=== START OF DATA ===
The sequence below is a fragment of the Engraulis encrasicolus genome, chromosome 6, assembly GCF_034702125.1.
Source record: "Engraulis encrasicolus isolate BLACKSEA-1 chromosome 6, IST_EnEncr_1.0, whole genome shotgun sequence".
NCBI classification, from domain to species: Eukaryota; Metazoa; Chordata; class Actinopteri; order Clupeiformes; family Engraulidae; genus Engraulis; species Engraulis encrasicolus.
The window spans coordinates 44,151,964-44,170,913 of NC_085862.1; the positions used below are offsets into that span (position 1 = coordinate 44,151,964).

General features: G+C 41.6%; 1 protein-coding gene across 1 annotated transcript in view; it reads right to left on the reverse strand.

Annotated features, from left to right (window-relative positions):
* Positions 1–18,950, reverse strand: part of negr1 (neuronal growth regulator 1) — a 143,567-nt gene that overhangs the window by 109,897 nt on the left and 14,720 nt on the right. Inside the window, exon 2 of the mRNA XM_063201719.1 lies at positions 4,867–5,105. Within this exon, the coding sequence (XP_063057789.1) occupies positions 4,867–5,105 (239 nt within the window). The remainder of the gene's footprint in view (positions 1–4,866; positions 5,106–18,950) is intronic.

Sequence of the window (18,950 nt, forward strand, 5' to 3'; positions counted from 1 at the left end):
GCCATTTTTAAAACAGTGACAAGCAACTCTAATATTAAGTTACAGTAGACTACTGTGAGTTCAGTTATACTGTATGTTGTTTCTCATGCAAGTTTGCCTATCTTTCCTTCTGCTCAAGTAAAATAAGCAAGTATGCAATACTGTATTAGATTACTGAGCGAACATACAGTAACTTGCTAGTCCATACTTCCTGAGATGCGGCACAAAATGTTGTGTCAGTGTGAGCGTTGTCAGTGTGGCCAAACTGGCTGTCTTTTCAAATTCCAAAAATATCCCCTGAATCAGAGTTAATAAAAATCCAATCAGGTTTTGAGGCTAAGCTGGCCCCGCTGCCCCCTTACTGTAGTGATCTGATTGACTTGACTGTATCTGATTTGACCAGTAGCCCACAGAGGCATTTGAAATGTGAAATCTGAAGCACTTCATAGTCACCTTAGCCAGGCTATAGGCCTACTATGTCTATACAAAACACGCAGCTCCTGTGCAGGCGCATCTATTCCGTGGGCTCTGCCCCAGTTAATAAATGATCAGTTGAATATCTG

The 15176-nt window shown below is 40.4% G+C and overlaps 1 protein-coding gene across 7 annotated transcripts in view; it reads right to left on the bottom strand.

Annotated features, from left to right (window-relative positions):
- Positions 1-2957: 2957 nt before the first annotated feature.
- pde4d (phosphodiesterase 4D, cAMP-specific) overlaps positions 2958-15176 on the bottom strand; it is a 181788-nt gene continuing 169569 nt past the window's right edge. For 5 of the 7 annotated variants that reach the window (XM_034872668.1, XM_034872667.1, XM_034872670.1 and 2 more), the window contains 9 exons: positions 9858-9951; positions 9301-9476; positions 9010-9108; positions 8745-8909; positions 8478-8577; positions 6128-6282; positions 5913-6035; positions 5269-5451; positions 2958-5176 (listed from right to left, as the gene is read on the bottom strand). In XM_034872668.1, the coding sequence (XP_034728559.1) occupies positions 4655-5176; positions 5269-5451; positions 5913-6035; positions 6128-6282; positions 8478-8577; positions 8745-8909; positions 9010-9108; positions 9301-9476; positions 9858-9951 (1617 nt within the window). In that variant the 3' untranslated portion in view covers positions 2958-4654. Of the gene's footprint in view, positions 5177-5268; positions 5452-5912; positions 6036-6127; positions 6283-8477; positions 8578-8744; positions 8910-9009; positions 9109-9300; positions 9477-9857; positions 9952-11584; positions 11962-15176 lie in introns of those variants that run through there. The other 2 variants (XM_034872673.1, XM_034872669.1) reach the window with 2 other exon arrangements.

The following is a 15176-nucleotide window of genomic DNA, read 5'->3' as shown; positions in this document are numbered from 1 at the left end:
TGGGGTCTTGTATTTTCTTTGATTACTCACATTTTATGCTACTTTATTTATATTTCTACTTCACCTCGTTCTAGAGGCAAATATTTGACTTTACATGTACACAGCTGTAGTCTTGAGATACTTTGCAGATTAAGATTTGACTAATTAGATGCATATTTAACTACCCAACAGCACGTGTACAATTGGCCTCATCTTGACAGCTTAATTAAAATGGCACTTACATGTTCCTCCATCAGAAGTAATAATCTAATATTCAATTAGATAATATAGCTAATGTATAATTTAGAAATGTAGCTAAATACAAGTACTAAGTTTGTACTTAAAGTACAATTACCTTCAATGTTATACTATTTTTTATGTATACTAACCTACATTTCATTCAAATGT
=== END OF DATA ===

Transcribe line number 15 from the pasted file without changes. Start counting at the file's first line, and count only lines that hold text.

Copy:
TGGGGTCTTGTATTTTCTTTGATTACTCACATTTTATGCTACTTTATTTATATTTCTACTTCACCTCGTTCTAGAGGCAAATATTTGACTTTACATGTACACAGCTGTAGTCTTGAGATACTTTGCAGATTAAGATTTGACTAATTAGATGCATATTTAACTACCCAACAGCACGTGTACAATTGGCCTCATCTTGACAGCTTAATTAAAATGGCACTTACATGTTCCTCCATCAGAAGTAATAATCTAATATTCAATTAGATAATATAGCTAATGTATAATTTAGAAATGTAGCTAAATACAAGTACTAAGTTTGTACTTAAAGTACAATTACCTTCAATGTTATACTATTTTTTATGTATACTAACCTACATTTCATTCAAATGT